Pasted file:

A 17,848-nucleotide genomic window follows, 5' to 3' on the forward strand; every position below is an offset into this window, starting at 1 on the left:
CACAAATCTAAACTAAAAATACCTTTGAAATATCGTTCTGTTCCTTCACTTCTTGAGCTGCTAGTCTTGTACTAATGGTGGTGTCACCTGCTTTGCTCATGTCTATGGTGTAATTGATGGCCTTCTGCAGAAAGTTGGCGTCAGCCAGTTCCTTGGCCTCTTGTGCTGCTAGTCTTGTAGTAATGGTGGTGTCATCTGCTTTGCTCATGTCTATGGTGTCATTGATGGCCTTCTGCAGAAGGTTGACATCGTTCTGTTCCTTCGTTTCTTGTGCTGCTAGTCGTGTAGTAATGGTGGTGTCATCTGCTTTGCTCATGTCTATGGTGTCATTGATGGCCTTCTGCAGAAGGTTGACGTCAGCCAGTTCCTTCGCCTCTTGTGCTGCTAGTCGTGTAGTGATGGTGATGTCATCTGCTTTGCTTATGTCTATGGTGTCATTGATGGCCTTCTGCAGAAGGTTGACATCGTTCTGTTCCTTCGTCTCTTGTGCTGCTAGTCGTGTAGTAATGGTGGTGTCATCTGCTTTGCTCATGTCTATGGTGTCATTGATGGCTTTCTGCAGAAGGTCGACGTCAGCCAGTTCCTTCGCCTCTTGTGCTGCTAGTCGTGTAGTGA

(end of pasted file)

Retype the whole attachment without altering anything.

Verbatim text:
A 17,848-nucleotide genomic window follows, 5' to 3' on the forward strand; every position below is an offset into this window, starting at 1 on the left:
CACAAATCTAAACTAAAAATACCTTTGAAATATCGTTCTGTTCCTTCACTTCTTGAGCTGCTAGTCTTGTACTAATGGTGGTGTCACCTGCTTTGCTCATGTCTATGGTGTAATTGATGGCCTTCTGCAGAAAGTTGGCGTCAGCCAGTTCCTTGGCCTCTTGTGCTGCTAGTCTTGTAGTAATGGTGGTGTCATCTGCTTTGCTCATGTCTATGGTGTCATTGATGGCCTTCTGCAGAAGGTTGACATCGTTCTGTTCCTTCGTTTCTTGTGCTGCTAGTCGTGTAGTAATGGTGGTGTCATCTGCTTTGCTCATGTCTATGGTGTCATTGATGGCCTTCTGCAGAAGGTTGACGTCAGCCAGTTCCTTCGCCTCTTGTGCTGCTAGTCGTGTAGTGATGGTGATGTCATCTGCTTTGCTTATGTCTATGGTGTCATTGATGGCCTTCTGCAGAAGGTTGACATCGTTCTGTTCCTTCGTCTCTTGTGCTGCTAGTCGTGTAGTAATGGTGGTGTCATCTGCTTTGCTCATGTCTATGGTGTCATTGATGGCTTTCTGCAGAAGGTCGACGTCAGCCAGTTCCTTCGCCTCTTGTGCTGCTAGTCGTGTAGTGA